Several months ago on the American Karaite Judaism Facebook group, people commented that Hakham Avraham Qanai’s An Introduction to Karaite Judaism: History, Theology, Practice, and Custom is the best book of its type. The support for An Introduction to Karaite Judaism is so widespread that I’d be a fool not to make it our book of the month.
I’ve never met Avraham in person, but he and I have been in several of the same online Karaite groups across the years. And seeing how we are in the midst of the feasts of the Seventh Month, this is a perfect time to read the book.
His work is a must read for individuals seeking to learn about Karaite Judaism, and for a while it was the main text used by the Karaite Jewish University. I myself flip through the book on occasion whenever I’m looking for a quick answer on some point of Karaite understanding.
While An Introduction to Karaite Judaism is not a purely halakhic work, it carefully explains the majority Karaite position on certain legal matters. For example, the book provides that consuming alcohol is forbidden (as a form of hametz) on the Feast of Unleavened Bread (usually referred to as “Passover”). (See pp. 179-180.) And in fact, the overwhelming majority of the historic Karaite community in the world today refrains from alcohol during this week-long holiday. But other Karaites historically believed that alcohol was not hametz and was permitted during the Feast.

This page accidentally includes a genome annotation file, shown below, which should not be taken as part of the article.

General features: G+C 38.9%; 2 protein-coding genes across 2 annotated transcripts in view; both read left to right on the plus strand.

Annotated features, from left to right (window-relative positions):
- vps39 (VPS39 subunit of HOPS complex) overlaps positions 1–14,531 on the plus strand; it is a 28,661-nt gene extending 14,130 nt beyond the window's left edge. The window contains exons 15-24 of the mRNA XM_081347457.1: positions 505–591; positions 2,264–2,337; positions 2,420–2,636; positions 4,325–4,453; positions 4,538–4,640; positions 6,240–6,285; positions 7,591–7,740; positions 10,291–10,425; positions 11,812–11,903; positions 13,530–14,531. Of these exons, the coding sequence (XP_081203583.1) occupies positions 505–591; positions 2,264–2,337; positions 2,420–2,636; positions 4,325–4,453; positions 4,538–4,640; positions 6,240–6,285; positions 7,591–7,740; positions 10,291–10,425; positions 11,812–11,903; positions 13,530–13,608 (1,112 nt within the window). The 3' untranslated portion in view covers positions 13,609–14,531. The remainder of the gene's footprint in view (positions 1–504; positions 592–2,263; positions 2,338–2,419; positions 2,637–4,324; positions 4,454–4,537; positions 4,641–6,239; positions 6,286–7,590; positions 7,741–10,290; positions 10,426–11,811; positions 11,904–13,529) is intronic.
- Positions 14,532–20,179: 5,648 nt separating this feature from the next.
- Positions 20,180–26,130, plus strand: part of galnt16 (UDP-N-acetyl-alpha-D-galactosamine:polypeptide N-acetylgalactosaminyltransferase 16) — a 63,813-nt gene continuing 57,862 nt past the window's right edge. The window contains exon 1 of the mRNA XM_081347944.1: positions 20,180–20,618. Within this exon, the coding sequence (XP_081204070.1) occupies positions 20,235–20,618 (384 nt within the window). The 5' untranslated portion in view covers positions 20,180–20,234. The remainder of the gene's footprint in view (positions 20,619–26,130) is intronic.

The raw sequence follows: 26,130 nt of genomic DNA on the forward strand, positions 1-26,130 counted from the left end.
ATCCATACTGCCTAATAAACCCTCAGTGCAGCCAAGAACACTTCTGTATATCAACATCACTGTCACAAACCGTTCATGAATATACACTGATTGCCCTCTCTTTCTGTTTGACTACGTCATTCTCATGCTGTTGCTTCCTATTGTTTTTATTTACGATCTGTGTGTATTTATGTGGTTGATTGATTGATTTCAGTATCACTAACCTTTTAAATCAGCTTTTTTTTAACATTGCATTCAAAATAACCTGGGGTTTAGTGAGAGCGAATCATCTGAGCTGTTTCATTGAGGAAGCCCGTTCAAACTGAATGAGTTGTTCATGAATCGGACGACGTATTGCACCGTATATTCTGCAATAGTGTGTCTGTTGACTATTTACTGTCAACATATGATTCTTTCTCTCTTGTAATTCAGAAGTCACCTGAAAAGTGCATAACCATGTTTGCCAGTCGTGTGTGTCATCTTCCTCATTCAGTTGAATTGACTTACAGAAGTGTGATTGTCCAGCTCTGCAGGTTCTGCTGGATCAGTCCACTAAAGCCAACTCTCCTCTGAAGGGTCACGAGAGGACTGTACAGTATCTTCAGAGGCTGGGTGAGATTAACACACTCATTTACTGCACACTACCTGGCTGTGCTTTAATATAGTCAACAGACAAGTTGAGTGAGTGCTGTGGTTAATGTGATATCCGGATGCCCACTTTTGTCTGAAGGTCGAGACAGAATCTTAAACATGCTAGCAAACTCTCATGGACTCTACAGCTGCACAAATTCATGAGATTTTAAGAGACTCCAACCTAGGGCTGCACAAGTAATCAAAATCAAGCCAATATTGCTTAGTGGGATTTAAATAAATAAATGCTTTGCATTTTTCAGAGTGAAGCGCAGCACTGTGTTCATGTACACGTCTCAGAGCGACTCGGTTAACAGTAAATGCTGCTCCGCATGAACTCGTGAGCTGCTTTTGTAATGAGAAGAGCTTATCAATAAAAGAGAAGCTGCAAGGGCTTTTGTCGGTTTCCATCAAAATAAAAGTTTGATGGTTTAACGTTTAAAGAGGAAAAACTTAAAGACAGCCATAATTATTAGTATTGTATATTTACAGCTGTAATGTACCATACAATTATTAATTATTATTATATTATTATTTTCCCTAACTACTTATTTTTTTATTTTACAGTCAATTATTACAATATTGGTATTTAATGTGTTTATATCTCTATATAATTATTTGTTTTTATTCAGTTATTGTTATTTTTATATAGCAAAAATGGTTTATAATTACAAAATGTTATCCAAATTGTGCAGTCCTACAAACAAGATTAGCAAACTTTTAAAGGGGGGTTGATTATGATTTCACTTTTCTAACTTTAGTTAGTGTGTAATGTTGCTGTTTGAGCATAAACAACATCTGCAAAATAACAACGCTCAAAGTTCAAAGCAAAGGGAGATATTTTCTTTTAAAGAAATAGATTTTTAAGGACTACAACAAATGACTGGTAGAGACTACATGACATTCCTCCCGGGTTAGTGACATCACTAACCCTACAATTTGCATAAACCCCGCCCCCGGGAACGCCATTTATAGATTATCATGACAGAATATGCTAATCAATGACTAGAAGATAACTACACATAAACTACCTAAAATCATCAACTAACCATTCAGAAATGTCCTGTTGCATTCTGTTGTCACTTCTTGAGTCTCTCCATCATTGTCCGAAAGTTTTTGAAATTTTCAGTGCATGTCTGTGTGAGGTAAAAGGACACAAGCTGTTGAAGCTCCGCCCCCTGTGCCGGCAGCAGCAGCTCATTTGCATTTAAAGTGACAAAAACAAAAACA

Perhaps most useful to the Karaite newcomer is the explanation of various Karaite prayer-positions. As most know, Karaites pray with full prostration. This is a bit different from how most Jews have grown up praying; when explaining this concept the book provides pictures to assist the reader.
The book has been well-received by the Karaite Jewish community of Daly City, and is one of the texts we recommend people read when they are first learning about Karaite Judaism.
My favorite part of the book is its translations of and references to famous Karaite works. I think that for Karaite Judaism to survive, more such works need to be available in the English language.
Well, if you’ve read the book, please let us know what you think. And if you want to win a free copy, comment below!
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A Blue Thread is giving away ten copies of An Introduction to Karaite Judaism. A Blue Thread will even cover the shipping. Avraham generously donated them at his printing costs and signed them in the Hebrew and in English. To be eligible for the giveaway, simply comment on the post below. Your comment could be anything from “Choose me!” to “I love this book.” I’ll hold a random drawing on September 17th, and will notify the winners via email. My only hope is that after you read the book, you will post your thoughts to the comment section below. (If you’ve already read the book, feel free to do so now.)
If you miss out on this give-away, fear not. You can purchase the book from Amazon. And we intend to do a similar give-away with another book next month.